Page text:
It would probably be sustainable for a long time if it was the only energy intensive process around. But people [need to/want to] drive (or take a bus/train), have shelters to run, grocery stores to goto, etc. etc.

The short story of it all: this is just another baby step towards the inevitable societal reorganization that I will likely witness a good portion of in my lifetime.
posted by JoeXIII007 at 4:41 PM on February 6, 2013


And for those of you happy to get rid of the USPS because you never, never get "real mail" anymore, I ask this: Are you ready to get rid of the Fire Station because you've never had a house burn down? Are you ready to get rid of the school system because you don't have kids? The USPS is used by millions of citizens and provides a great service uniting this vast country. Just because you don't want to send your mother a Mother's Day card doesn't mean the rest of us should give up on the institution.
posted by Secret Life of Gravy at 4:42 PM on February 6, 2013 [16 favorites]


By the way, both the German and the Japanese post offices have been privatized. Others are looking at it seriously. (Of course, the Japanese Post Office is a little more complicated than others)

By one measure, we have the best postal service in the world
The USPS, by one metric, is still the very best internationally at its most crucial task: Delivering mail.

Researchers Alberto Chong, Rafael La Porta, Florencio Lopez-de-Silanes, and Andrei Shleifer sent letters to 10 fake addresses in 159 countries. The whole idea was to test government efficiency, by seeing how long it took to return the letters to the senders.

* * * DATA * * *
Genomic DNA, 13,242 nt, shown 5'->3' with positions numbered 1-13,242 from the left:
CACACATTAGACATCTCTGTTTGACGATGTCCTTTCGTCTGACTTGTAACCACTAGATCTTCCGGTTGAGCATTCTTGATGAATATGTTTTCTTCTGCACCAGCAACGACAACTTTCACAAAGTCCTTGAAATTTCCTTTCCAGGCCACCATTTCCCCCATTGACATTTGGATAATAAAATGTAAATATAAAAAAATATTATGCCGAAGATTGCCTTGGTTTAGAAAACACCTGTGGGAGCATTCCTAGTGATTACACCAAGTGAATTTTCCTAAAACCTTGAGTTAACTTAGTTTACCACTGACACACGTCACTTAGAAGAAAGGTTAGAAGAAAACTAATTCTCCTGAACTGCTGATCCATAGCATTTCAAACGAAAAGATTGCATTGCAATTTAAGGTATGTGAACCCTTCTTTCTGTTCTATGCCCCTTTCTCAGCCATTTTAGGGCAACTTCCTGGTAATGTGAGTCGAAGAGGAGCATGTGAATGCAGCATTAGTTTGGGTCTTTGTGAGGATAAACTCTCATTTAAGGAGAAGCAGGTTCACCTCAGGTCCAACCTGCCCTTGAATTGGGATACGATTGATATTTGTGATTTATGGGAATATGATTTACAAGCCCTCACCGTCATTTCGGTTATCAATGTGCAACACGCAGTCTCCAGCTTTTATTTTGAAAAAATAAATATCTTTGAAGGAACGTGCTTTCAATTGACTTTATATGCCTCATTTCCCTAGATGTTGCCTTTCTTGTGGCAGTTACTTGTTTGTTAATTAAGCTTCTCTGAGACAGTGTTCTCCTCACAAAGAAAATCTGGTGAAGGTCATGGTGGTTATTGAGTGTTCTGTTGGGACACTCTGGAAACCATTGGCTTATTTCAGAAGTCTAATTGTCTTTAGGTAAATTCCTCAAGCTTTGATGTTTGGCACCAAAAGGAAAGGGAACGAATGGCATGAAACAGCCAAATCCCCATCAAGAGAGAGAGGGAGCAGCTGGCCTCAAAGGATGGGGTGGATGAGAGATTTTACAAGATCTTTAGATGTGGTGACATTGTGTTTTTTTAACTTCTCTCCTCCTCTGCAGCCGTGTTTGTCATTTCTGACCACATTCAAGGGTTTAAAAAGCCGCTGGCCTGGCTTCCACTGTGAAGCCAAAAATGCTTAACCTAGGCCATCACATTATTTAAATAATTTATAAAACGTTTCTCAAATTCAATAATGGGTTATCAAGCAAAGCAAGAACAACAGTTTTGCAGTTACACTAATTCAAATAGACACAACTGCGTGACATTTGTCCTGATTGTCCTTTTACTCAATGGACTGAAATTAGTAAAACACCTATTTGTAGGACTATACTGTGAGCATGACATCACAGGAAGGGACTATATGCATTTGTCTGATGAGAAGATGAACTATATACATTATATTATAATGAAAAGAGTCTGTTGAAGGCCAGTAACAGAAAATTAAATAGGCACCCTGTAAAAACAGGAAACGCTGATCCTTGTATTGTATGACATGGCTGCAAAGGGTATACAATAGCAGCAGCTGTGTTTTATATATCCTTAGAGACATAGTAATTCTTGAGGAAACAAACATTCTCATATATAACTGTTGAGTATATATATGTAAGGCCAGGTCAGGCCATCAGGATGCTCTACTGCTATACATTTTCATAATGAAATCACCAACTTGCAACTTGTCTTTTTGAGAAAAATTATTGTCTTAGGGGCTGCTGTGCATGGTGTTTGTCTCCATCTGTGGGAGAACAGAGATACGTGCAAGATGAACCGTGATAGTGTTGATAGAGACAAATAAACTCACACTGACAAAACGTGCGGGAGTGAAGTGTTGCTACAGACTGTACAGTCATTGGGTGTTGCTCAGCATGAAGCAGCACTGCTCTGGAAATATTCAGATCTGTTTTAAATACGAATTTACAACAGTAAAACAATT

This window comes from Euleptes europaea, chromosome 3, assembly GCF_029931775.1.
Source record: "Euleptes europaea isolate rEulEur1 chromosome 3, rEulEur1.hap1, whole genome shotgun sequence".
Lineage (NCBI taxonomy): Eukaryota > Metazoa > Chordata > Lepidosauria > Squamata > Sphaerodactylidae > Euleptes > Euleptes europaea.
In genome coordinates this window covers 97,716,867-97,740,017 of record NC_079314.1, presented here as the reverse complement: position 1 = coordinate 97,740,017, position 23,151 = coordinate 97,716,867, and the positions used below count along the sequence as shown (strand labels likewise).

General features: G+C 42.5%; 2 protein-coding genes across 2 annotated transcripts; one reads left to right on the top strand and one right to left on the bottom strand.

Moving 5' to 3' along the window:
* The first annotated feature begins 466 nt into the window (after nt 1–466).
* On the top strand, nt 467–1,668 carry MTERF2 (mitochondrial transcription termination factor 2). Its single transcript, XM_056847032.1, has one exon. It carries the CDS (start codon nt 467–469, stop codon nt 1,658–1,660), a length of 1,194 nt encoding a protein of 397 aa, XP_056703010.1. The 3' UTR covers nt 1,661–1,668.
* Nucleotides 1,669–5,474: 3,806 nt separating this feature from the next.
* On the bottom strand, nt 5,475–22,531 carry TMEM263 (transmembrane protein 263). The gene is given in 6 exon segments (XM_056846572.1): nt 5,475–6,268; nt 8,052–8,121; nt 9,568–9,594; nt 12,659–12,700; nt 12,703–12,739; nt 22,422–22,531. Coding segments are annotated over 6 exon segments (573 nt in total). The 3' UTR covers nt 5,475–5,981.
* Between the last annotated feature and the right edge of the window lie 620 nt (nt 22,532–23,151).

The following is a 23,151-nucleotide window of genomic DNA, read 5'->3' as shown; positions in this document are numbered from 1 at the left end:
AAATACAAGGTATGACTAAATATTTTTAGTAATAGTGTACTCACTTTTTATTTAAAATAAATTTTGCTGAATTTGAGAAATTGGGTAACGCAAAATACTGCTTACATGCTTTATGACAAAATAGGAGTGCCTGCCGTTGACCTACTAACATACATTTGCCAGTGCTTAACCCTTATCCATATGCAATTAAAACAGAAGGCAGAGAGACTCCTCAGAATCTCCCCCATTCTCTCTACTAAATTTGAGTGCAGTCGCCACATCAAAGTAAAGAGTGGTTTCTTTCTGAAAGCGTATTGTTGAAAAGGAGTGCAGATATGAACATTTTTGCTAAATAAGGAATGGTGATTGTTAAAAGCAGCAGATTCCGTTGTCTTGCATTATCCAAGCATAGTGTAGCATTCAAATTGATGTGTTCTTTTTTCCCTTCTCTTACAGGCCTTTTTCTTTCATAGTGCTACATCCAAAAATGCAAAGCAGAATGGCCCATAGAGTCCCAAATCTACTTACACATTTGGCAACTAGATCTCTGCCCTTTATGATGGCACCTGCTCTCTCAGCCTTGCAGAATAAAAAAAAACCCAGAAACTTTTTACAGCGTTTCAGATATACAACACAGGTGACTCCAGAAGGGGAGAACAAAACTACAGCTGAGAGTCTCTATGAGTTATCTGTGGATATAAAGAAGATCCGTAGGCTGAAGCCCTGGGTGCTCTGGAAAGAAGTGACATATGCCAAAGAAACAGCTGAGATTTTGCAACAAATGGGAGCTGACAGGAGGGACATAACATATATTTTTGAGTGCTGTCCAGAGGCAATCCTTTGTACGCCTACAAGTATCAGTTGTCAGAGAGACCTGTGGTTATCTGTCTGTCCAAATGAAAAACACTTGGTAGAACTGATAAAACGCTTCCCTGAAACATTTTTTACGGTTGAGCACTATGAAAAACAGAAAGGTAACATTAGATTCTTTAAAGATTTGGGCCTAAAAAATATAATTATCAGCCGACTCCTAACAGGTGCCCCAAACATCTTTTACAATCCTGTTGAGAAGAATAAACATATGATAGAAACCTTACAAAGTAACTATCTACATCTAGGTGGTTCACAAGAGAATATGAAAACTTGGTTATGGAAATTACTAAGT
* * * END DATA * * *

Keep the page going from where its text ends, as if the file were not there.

All these countries, the researchers note, subscribe to an international postal convention (the Universal Postal Union, coordinated by the United Nations), which requires them to return letters they cannot deliver.

Not all are that great at it: Only 60 percent of the letters actually came back to the researchers. Among the countries that returned all 10 letters, the USPS was far and away the fastest to do so.

How did the USPS do so well? The researchers chalk it up to two main factors: Management and technology. Mail services with more robust databases have an easier task in returning mis-addressed labels. “If postcode database includes street names, in which case the non-existence of the street name, and therefore the incorrectness of the address, would pop out immediately as soon as the envelope is machine read,” they note.
posted by zombieflanders at 4:44 PM on February 6, 2013 [5 favorites]


Right, but the reason you can't do that in the US is because the USPS is prohibited from funding itself like any normal public service, and has to rely on that junk mail in order to pay for itself. So just think of dealing with the junk mail as your civic duty.